Previous coding standards mainly use angular prediction. There, pixels from the border area are copied in a certain angle into the block. This method is very efficient but not able to predict non-linear structures. Since neural networks are so-called universal approximators, which describes the ability to approximate arbitrary functions arbitrarily close, they are able to also predict more compley structures. The following picture shows an example block, which has been predicted with a traditional method, and with a neural-network-based approach. We see, that the neural network performs better in predicting the round shape of the block.

Left: Original, Center: Traditional Method (VTM 4.2), Right: Prediction with a neural network.

Energy and Power Efficient Video Communications

Nowadays, video communications have conquered the mass markets such that billions of end-users worldwide make use of online video applications on highly versatile devices like smartphones, TVs, or tablet PCs. Recent studies show that 1% of the greenhouse gas emissions worldwide are related to video communication services (link). This number includes all factors in the video communication toolchain such as video capture, compression, storage, transmission, decoding, and replay. Due to the large impact and the potential rise in video communication demand in the future, it is highly important to investigate the energy efficiency of practical solutions and come up with new ideas to allow a sustainable use of this technology.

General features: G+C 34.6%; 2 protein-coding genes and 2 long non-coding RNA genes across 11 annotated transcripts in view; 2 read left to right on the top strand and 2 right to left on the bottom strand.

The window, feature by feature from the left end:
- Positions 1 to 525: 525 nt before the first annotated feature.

To tackle this important problem, our group is committed to perform research in the field of energy efficient video communication solutions. In the past, we constructed dedicated measurement setups to be able to analyze the energy and the power consumption of various hardware and software tools being related to video communications. In terms of hardware, we tested desktop PCs, evaluation boards, smartphones, and distinct components of these devices. In terms of software, we investigated various decoders for multiple compression standards, hardware chips, and fully-functional media players. With the help of this data, we were able to develop accurate energy and power models describing the consumption in high detail. Additionally, these models allowed us to come up with new ideas to reduce and optimize the energy consumption.